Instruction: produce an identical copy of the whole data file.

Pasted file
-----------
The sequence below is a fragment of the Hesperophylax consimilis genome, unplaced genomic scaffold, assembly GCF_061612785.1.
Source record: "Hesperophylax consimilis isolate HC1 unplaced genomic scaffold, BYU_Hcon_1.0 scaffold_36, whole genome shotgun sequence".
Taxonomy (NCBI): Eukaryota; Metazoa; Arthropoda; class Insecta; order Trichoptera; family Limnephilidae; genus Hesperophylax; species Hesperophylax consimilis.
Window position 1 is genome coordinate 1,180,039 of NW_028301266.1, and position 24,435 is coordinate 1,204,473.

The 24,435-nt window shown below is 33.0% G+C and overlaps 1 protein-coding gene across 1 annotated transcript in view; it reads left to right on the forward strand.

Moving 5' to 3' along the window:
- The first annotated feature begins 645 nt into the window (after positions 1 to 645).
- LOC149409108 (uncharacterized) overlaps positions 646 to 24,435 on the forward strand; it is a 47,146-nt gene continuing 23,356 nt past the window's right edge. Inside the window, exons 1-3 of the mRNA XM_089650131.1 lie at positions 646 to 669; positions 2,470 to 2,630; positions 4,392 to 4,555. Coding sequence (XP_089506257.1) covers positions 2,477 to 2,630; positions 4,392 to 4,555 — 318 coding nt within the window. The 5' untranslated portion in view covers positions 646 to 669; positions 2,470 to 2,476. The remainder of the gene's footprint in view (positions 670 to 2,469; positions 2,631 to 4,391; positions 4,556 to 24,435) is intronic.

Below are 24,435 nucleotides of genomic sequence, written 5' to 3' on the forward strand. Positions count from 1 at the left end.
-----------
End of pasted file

The sequence below is a fragment of the Hesperophylax consimilis genome, unplaced genomic scaffold, assembly GCF_061612785.1.
Source record: "Hesperophylax consimilis isolate HC1 unplaced genomic scaffold, BYU_Hcon_1.0 scaffold_36, whole genome shotgun sequence".
Taxonomy (NCBI): Eukaryota; Metazoa; Arthropoda; class Insecta; order Trichoptera; family Limnephilidae; genus Hesperophylax; species Hesperophylax consimilis.
Window position 1 is genome coordinate 1,180,039 of NW_028301266.1, and position 24,435 is coordinate 1,204,473.

The 24,435-nt window shown below is 33.0% G+C and overlaps 1 protein-coding gene across 1 annotated transcript in view; it reads left to right on the forward strand.

Moving 5' to 3' along the window:
- The first annotated feature begins 645 nt into the window (after positions 1 to 645).
- LOC149409108 (uncharacterized) overlaps positions 646 to 24,435 on the forward strand; it is a 47,146-nt gene continuing 23,356 nt past the window's right edge. Inside the window, exons 1-3 of the mRNA XM_089650131.1 lie at positions 646 to 669; positions 2,470 to 2,630; positions 4,392 to 4,555. Coding sequence (XP_089506257.1) covers positions 2,477 to 2,630; positions 4,392 to 4,555 — 318 coding nt within the window. The 5' untranslated portion in view covers positions 646 to 669; positions 2,470 to 2,476. The remainder of the gene's footprint in view (positions 670 to 2,469; positions 2,631 to 4,391; positions 4,556 to 24,435) is intronic.

Below are 24,435 nucleotides of genomic sequence, written 5' to 3' on the forward strand. Positions count from 1 at the left end.